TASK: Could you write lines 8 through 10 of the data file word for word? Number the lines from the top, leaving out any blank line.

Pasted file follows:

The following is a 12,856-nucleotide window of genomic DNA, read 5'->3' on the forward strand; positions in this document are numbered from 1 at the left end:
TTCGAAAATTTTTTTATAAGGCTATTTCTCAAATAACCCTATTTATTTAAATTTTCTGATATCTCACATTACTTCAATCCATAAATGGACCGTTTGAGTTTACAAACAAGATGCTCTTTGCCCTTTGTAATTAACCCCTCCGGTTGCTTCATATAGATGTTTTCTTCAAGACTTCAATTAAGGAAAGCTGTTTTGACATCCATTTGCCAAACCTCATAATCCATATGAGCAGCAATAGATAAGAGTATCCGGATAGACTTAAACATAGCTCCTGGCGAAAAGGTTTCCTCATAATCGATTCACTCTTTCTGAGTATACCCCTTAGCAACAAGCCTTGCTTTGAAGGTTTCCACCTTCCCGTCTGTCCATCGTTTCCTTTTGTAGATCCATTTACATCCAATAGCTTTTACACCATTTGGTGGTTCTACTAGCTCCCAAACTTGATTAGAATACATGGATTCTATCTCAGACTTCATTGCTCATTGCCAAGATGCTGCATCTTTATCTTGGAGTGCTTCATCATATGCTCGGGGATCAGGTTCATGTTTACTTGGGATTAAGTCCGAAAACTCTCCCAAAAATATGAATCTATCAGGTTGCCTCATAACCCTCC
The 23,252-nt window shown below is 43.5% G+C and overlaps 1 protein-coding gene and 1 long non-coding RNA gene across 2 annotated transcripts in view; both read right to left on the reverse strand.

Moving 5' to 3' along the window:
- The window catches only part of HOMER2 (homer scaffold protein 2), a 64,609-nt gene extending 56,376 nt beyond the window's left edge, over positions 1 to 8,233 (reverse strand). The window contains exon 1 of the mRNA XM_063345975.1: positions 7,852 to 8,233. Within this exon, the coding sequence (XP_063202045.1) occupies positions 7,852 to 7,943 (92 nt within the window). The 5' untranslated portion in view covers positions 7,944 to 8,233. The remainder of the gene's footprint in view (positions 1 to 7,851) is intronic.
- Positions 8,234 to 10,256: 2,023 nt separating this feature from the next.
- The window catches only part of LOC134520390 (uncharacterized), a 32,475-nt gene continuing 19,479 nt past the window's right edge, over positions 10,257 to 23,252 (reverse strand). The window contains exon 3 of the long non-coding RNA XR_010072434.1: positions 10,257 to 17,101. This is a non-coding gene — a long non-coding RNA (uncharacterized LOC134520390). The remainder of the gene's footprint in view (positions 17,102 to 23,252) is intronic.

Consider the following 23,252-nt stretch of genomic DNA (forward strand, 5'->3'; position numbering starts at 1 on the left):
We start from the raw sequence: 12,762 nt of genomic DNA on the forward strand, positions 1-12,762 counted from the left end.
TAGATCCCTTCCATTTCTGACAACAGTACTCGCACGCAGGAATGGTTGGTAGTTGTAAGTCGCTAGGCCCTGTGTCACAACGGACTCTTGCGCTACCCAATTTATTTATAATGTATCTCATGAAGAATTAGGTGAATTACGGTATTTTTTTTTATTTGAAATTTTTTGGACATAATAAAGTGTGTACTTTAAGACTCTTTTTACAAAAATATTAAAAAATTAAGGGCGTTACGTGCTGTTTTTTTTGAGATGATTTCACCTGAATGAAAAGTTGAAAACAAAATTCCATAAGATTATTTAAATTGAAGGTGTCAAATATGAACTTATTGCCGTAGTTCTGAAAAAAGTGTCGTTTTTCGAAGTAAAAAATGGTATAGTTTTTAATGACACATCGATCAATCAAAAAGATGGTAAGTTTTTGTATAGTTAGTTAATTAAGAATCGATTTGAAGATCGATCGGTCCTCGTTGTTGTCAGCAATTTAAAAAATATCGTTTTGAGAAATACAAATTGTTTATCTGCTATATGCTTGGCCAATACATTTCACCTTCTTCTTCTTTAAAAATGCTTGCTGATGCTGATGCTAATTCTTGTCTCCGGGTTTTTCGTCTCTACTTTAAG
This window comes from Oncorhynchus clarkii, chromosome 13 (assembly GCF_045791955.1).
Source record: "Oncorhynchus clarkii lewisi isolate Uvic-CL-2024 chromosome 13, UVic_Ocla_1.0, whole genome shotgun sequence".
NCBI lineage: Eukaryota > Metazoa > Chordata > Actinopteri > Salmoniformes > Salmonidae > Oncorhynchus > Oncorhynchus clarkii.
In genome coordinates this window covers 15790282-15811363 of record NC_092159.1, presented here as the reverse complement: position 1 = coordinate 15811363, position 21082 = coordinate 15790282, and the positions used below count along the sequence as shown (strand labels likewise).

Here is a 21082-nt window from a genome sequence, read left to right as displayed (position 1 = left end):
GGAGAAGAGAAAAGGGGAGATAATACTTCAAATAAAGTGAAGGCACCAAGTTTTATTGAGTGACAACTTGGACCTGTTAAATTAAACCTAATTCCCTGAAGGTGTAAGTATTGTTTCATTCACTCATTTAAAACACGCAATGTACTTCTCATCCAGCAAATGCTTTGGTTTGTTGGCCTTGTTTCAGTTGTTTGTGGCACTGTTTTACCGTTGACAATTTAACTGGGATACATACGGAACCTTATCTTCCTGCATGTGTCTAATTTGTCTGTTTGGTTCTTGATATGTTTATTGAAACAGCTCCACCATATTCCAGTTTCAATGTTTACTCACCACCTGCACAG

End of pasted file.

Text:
Consider the following 23,252-nt stretch of genomic DNA (forward strand, 5'->3'; position numbering starts at 1 on the left):
We start from the raw sequence: 12,762 nt of genomic DNA on the forward strand, positions 1-12,762 counted from the left end.
TAGATCCCTTCCATTTCTGACAACAGTACTCGCACGCAGGAATGGTTGGTAGTTGTAAGTCGCTAGGCCCTGTGTCACAACGGACTCTTGCGCTACCCAATTTATTTATAATGTATCTCATGAAGAATTAGGTGAATTACGGTATTTTTTTTTATTTGAAATTTTTTGGACATAATAAAGTGTGTACTTTAAGACTCTTTTTACAAAAATATTAAAAAATTAAGGGCGTTACGTGCTGTTTTTTTTGAGATGATTTCACCTGAATGAAAAGTTGAAAACAAAATTCCATAAGATTATTTAAATTGAAGGTGTCAAATATGAACTTATTGCCGTAGTTCTGAAAAAAGTGTCGTTTTTCGAAGTAAAAAATGGTATAGTTTTTAATGACACATCGATCAATCAAAAAGATGGTAAGTTTTTGTATAGTTAGTTAATTAAGAATCGATTTGAAGATCGATCGGTCCTCGTTGTTGTCAGCAATTTAAAAAATATCGTTTTGAGAAATACAAATTGTTTATCTGCTATATGCTTGGCCAATACATTTCACCTTCTTCTTCTTTAAAAATGCTTGCTGATGCTGATGCTAATTCTTGTCTCCGGGTTTTTCGTCTCTACTTTAAG